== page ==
Figures from the private banking, consultancy and technology worlds recently debated where the easiest wins from technology in making savings can be found.
The efficiency gains from IT developments in wealth management firms are real but they are unlikely to be immediate, and will not always be as great as sometimes hoped, a Breakfast Briefing heard recently.
“If I were setting out from scratch today as an owner of a wealth management business I would be opting for one provider of fully outsourced technology,” Glenn Murphy, of London & Capital, told the briefing, organised by the publisher of this news organisation and sponsored by ERI Bancaire, the financial technology firm.
“The control of costs lends itself to improving an existing system and enhancing it to the maximum. With innovation though, there is an element where cost doesn’t always mix well with 'best of breed’,” he told the briefing. The event was called “Operational Efficiency Gains and Cost Savings – where’s the lowest hanging fruit in terms of technology?” It was held at the Carlton Club, St James’s Street, London.
Speakers on the panel, which was chaired by Stephen Harris, chief executive and publisher of WealthBriefing, were Andrew Benson, director of IT, Bordier UK; David Harris, senior executive advisor, CEB; Gillian King, formerly head of strategy and change at Duncan Lawrie; Glenn Murphy, chief information officer, London & Capital; and Mark Hatton, director, consulting practice, at PricewaterhouseCoopers.
Kicking off the discussion, WealthBriefing’s Harris asked what sort of efficiency savings can IT deliver? Bordier’s Benson replied: “It can be hard to achieve immediate cost savings...what we do is that we take a phased approach to the delivery of solutions. We previously focused on business processes, such as those that were very manual or time consuming. A lot depends [in terms of savings] on the scope of the business.”
“The size of the organisation is pretty much key to establishing cost savings, the smaller the organisation the simpler the product lines and ability to rationalise towards a single operating model,” argued L&C’s Murphy. When organisations expand, he said, they have to be “more pragmatic” about how their IT systems interact.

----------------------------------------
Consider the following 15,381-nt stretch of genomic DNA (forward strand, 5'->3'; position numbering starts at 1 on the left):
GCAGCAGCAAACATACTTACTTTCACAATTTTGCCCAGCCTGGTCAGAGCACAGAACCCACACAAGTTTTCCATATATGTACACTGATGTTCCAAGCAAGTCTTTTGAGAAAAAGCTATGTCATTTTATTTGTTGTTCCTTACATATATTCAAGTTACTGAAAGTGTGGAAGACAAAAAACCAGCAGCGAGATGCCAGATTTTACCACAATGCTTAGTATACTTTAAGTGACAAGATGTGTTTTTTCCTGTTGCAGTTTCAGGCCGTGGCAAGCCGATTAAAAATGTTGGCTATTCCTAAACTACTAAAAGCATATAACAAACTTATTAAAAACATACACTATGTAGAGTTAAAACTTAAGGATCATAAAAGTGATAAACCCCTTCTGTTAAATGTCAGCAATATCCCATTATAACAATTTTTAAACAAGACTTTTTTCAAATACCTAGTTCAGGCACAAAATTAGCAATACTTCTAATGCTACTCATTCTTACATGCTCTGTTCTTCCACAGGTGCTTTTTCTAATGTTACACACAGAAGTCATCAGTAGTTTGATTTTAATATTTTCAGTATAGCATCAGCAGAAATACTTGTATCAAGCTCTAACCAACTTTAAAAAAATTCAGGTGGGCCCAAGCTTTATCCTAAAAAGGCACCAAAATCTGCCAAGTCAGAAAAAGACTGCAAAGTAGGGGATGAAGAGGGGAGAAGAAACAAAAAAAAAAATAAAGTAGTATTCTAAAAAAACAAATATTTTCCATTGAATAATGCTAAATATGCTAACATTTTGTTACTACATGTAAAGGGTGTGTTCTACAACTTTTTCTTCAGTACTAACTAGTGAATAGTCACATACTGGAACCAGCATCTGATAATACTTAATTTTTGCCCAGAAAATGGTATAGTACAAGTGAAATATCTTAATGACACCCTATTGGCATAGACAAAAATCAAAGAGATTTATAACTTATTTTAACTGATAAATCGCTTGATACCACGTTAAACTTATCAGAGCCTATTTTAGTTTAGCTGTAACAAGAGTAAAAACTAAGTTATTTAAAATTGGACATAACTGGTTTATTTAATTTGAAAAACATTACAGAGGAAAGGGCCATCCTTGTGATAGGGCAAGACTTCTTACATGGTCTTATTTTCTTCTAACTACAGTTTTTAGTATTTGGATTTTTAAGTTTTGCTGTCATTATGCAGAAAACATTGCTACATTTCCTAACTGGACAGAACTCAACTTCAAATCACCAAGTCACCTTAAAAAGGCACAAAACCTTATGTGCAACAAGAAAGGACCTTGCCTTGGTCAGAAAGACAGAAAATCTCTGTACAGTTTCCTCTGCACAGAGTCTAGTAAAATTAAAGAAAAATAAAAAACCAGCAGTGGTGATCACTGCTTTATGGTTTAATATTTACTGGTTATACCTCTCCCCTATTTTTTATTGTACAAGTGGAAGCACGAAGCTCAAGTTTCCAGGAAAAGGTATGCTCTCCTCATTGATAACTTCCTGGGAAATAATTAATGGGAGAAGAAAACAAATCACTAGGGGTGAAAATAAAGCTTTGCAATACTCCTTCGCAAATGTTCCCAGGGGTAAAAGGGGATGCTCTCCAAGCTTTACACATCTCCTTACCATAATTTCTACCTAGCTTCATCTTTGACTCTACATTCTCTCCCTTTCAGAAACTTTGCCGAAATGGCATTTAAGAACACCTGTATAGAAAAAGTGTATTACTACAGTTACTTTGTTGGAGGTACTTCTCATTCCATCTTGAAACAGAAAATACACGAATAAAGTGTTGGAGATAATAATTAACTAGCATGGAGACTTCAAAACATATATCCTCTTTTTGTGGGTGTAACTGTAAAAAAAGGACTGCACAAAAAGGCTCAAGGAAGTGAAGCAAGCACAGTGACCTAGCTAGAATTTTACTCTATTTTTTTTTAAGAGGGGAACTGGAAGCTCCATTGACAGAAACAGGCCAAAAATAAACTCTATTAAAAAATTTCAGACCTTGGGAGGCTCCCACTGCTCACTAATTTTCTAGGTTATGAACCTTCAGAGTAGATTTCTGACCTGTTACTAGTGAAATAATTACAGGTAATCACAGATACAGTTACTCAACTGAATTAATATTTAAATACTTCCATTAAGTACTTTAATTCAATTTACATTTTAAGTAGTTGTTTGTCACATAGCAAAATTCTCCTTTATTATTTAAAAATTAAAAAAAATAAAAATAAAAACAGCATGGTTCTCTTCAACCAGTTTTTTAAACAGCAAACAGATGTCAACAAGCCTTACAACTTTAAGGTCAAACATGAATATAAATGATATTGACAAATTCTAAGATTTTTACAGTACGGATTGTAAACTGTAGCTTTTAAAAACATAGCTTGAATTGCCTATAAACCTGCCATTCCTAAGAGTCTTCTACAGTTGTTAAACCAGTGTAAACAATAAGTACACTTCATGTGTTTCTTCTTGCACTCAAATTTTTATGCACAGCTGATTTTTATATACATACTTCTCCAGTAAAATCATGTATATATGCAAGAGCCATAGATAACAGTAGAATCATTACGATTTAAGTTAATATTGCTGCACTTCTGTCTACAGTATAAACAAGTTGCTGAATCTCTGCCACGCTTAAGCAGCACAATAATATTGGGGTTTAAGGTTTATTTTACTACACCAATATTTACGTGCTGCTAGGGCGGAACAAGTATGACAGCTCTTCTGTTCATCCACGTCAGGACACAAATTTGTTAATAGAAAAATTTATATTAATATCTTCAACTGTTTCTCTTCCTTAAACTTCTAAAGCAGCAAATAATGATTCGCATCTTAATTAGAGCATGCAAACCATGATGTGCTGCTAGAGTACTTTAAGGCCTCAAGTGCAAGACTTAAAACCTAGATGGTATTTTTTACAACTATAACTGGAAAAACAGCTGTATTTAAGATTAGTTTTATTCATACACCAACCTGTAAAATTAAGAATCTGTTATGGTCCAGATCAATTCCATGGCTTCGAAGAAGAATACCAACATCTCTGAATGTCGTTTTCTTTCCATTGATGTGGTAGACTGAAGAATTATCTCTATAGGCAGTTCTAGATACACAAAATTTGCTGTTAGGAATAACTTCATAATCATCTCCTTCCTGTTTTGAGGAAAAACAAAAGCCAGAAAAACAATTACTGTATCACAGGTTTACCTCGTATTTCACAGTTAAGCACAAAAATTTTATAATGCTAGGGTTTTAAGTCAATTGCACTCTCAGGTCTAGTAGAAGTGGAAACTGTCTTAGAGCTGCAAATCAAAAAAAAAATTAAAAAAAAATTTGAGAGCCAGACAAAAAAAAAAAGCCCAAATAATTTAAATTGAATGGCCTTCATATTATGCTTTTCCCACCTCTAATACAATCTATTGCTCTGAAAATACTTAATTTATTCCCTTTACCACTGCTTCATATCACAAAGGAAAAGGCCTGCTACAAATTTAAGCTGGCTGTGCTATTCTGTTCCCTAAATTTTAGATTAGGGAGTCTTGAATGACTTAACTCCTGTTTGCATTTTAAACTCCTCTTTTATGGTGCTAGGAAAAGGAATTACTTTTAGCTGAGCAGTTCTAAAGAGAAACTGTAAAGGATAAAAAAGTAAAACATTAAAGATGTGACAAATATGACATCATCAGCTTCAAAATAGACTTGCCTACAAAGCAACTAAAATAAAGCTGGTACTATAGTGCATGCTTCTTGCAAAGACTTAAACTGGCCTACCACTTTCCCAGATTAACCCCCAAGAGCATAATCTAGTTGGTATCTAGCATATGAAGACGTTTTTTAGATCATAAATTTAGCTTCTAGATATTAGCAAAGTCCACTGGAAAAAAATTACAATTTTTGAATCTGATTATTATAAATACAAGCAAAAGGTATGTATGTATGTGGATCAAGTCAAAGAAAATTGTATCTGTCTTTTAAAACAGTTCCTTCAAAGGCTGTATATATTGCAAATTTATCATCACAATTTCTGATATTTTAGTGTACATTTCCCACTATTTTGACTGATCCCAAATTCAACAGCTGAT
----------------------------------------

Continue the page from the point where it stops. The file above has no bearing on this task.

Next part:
“When the organisation becomes larger, it becomes more about tactical selection with an increasing number of dependencies and components,” he said. “Some asset managers have tried to change operational platforms unsuccessfully with the larger ones finding it more challenging due to the diversity of their business and the difficulty of servicing so many competing interests," he continued.
Harris referred to his firm’s own research, carried out in January, which found that automation of client onboarding is the specific area where most private banks and wealth managers are likely to act, with 80 per cent of firms taking action in this area this year.
Bordier’s Benson said that if a firm can use IT to deliver a superior client experience, that clearly gives competitive advantage. “If we were starting from scratch today we would not necessarily develop our own in-house solutions but instead look at best-of-breed systems that are now out there,” he said.
PwC’s Hatton observed that organisations – not just wealth managers – do not change their core operating technologies very often, so when they do, it is a challenging decision and sometimes a daunting one.
“Successful ones [organisations] don’t think of it in terms of technical changes but in terms of being the best business change programme,” he said. “With any change programme, the most successful firms are those with different skillsets in the change team. Don’t start with technology first, start with the right understanding of the right team,” Hatton continued.
A member of the audience noted that a lot of wealth managers do not necessarily know what is in the market in terms of the most suitable solutions. King said this proves the need for having the “right view from the top” in setting business objectives. “People who think this issue is just an IT problem and that 'we’re different from everyone else’ are wrong,” she said. “You have got to get people at the top to understand what the processes are,” she said, referring to the need for company boardrooms to contain people with the ability to handle IT and other questions. “Look at the information and what the clients are looking for,” she said.